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K. S. Nathan, P. W. Rosenkranz, and D. H. Staelin

Abstract

Satellite-borne radiometers have been used with increasing success to monitor geophysical parameters. The majority of the statistical retrieval schemes currently in use for estimating atmospheric temperature profiles are one-dimensional (1-D), that is, they consider correlations only in the dimension perpendicular to the surface. Here, a two-dimensional (2-D) spatial filter, optimum in the minimum-mean-square error sense, is used to retrieve atmospheric temperature profiles from Microwave Sounder Unit measurements. Horizontal correlations along the orbital track are taken into account. This additional statistical information results in lower mean-square errors for the 2-D filter compared to that of its 1-D counterpart. The previously unstudied behavior of retrieval errors as a function of spatial frequency along the orbital track is also investigated. A large part of the improved performance of the 2-D filter is due to the reduction of short spatial wavelength components in the error. In addition, retrievals were carded out over a severe cold front. The 2-D technique yielded substantially lower errors than the 1-D approach. The latter does not perform so well over fronts because of the loss in vertical correlation due to the presence of layers of air with different lapse rates.

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P. W. Rosenkranz, M. J. Komichak, and D. H. Staelin

Abstract

Simultaneous measurements of microwave emission from the earth, in the oxygen band near 60 GHz and the water vapor line near 183 GHz, permit inference of atmospheric temperature as a function of two variables: pressure and water vapor burden (integrated water vapor content above any level). Combination of these two profiles yields a profile of water vapor burden versus pressure. Occasional singularities in these retrievals can readily be identified and excluded. Numerical simulations have been made, using temperature and water vapor profiles from subtropical and midlatitude radiosonde stations, and assuming surface reflectivities typical of either land or ocean. Over a land surface, the residual rms errors in estimated water vapor burden profile between 300 and 1000 mb, range from 23 to 43% of the a priori standard deviation of water vapor burden for the corresponding climate. The relative humidity profile was also estimated with rms errors ranging from 4 to 17% of saturation. Over a seawater surface, using three additional channels at 18.5, 22.2 and 31.7 GHz, the corresponding results are 3–46% of a priori standard deviation for water vapor burden and 4–15% rms error for relative humidity.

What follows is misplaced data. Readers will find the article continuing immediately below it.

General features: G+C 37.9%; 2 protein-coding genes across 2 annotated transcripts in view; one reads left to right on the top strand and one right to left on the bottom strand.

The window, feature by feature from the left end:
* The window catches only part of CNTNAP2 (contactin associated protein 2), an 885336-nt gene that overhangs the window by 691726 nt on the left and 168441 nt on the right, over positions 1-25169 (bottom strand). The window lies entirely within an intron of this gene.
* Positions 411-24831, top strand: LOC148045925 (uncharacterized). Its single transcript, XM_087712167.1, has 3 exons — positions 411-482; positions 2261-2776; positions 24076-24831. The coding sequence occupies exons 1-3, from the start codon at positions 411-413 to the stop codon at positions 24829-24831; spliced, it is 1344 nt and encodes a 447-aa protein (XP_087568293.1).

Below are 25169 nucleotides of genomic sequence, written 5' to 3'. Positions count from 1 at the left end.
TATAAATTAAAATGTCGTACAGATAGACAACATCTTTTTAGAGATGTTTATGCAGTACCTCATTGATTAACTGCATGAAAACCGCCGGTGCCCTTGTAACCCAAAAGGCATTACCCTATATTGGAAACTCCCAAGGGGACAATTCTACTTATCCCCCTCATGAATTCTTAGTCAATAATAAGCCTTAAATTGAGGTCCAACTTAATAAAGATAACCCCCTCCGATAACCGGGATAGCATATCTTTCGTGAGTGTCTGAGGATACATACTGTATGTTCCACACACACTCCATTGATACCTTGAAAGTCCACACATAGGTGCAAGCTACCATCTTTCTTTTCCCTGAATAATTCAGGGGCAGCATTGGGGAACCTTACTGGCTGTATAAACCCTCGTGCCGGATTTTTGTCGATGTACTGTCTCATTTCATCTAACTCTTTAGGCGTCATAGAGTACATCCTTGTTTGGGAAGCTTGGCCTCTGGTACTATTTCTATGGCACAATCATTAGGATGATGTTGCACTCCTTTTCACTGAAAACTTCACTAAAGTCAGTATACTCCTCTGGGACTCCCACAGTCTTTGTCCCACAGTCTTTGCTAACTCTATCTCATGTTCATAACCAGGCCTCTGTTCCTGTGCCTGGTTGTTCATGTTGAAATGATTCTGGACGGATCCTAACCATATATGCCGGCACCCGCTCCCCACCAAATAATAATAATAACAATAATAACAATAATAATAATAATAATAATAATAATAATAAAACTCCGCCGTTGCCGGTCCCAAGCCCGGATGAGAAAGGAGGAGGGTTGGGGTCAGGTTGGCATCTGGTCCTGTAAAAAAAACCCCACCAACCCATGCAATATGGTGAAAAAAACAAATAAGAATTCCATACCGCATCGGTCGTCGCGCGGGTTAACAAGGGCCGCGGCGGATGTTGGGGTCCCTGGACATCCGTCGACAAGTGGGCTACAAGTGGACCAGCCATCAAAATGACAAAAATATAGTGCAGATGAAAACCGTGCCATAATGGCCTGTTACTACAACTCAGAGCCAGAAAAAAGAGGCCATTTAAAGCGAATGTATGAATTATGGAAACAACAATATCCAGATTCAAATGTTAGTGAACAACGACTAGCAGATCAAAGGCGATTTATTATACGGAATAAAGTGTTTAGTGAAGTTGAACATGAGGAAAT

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M. J. Schwartz, J. W. Barrett, P. W. Fieguth, P. W. Rosenkranz, M. S. Spina, and D. H. Staelin

Abstract

An imaging microwave radiometer with eight double-sideband channels centered on the 118-GHz oxygen resonance was flown on a high-altitude aircraft over a tropical cyclone in the Coral Sea. The measurements clearly resolved an eyewall of strong convection and a warm core within the eye. Brightness temperatures observed within the eye were approximately 10 K warmer than those observed in clear air 100 km or more away. This warming extended somewhat beyond the eyewall in the highest (most opaque) channel. The temperature profile in the eye, central pressure, and convective cell-top altitudes are inferred from the data.

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P. W. Rosenkranz, K. D. Hutchison, K. R. Hardy, and M. S. Davis

Abstract

Cross-track and conical scan microwave sounder designs are compared with respect to temperature profile retrieval accuracy in nonprecipitating atmospheres and with respect to the beamfilling effect of precipitation. The conical design shows slightly better accuracy at pressure levels of 3 hPa or less, while the cross-track design performs slightly better at pressure levels of 850 hPa or greater. Under the assumption that precipitation-contaminated fields of view would be rejected, consideration of beamfilling by rain cells indicates that retrieval yield would be higher for the cross-track design.

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D. H. Staelin, A. L. Cassel, K. F. Kunzi, R. L. Pettyjohn, R. K. L. Poon, P. W. Rosenkranz, and J. W. Waters

Abstract

The microwave spectrometer on the Nimbus 5 earth observatory satellite has been used to measure thermal radiation in five frequency bands between 22.235 and 58.8 GHz. Clouds were observed to affect less than 0.5% of the temperature profile soundings. Most such effects occur in the intertropical convergence zone and alter the inferred temperature profile by less than a few degrees Centigrade. These effects are evident as cold spots at 53.65 GHz and can be identified by virtue of their small spatial extent, in contrast to smooth variations characteristic of normal atmospheric temperature fields. These effects at 53.65 GHz are sufficiently well correlated with inferred liquid water abundances that they can be used for detecting major storm systems over both land and sea.

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